Do you know how much that 50-inch, flat-screen TV cost? How about your car? The cashmere cardigan you just had to have?
So how much did that visit with your gyn because of your painful period cost (men: substitute whatever you want here)? The ultrasound to see if you had a fibroid? The myomectomy to remove the fibroid?
A few years ago it didn’t matter so much; most of us only had to handle relatively small copayments and many of us didn’t even have deductibles. Fast forward to today, when the cost job-based health insurance has grown faster than our incomes, essentially eating up any salary increases over the past 10 years. In fact, the average deductible has more than doubled for most employees regardless of the size of their companies.
Note I said the past 10 years. Which means you can’t blame the five-year-old Affordable Care Act entirely. In fact, out-of-pocket payments would likely be higher without the ACA; a recent report from the Commonwealth Fund found a “marked slowdown in premium growth in 31 states and the District of Columbia.” However, that same report also found that premiums increased about 10 percent a year in 10 states.
One way employers have tried to rein in these increases is by passing more of the actual cost of health care onto us.
Which, I posit, is a good thing.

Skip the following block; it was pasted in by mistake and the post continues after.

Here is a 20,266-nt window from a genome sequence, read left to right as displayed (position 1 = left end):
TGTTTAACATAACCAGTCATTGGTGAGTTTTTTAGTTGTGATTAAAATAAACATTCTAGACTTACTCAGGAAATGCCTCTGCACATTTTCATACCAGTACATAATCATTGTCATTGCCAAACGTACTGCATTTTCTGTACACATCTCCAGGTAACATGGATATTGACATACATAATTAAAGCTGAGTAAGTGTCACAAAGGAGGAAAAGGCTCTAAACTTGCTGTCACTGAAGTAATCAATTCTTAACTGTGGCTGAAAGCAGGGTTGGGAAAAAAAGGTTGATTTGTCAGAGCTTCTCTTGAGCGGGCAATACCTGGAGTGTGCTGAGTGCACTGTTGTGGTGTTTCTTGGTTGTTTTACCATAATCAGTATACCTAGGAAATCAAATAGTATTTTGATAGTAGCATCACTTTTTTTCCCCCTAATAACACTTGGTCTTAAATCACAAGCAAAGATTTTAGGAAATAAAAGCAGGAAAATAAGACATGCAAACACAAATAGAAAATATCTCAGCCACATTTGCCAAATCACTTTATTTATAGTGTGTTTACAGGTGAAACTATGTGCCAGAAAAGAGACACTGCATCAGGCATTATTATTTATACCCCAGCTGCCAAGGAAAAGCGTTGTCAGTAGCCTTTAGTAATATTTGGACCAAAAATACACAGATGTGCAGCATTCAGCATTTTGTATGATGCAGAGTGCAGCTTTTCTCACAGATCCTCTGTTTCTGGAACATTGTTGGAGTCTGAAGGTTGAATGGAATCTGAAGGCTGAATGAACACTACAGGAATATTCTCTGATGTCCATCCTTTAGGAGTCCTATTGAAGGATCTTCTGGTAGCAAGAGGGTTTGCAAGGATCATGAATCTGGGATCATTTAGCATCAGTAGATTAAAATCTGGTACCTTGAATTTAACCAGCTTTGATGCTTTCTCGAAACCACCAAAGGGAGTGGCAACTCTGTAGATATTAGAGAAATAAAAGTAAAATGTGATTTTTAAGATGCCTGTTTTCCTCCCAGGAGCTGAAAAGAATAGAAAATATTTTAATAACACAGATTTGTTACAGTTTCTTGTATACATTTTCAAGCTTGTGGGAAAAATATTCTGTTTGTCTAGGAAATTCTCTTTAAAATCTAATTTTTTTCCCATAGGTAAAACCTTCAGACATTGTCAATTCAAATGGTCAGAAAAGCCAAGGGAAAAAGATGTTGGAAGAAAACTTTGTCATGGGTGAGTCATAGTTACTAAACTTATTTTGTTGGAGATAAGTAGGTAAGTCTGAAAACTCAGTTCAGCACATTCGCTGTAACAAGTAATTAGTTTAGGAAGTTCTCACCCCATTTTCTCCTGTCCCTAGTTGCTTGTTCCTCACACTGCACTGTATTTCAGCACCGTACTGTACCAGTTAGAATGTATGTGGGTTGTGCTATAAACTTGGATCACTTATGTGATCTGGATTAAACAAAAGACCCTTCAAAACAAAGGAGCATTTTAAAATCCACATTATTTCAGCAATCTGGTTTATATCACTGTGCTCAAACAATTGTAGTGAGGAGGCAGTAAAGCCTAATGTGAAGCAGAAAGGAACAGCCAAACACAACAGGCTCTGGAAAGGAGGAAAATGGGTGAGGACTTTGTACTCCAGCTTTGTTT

Wait! Before you start throwing things at your computer and decide that all this health policy stuff has finally sent Deb off the deep end, let me explain.
Most economists agree that one reason for our country’s outrageous healthcare costs is that the end user – that would be us – has never had to pay for much. Ergo, who cares what it costs? Ergo, there was no incentive for competition or for us to shop around for the best deal (note: expensive does not equal quality in health care – but that’s something for another blog). Nor was there any reason for providers to try and compete for patients based on price.
Now that’s ending.
Today, about a third of firms that provide health benefits offer a high-deductible plan; 45 percent of those with 1,000 or more employees, according to the Kaiser Family Foundation. Some employers fund an account to help you meet that deductible; others don’t. The average annual deductible per person is about $2,000; about $4,500 per family.
So now many of us are finding that we have to pay thousands of dollars out of pocket before we get first-dollar coverage. Now we have a reason to ask what an office visit, procedure, test, or hospitalization costs. For instance, I didn’t realize that I had to pay 20 percent of a CT scan. I sure found out when I got the bill. Had I known that, I would have shopped around.
It’s called transparency. And it’s coming to a health system near you.
I’ll write more about this in another blog; but for now, I want you to start doing one thing. Before you agree to any non-emergency medical services, ask one question:
“How much will this cost.” If they won’t tell you, then go to the competition. I bet they will.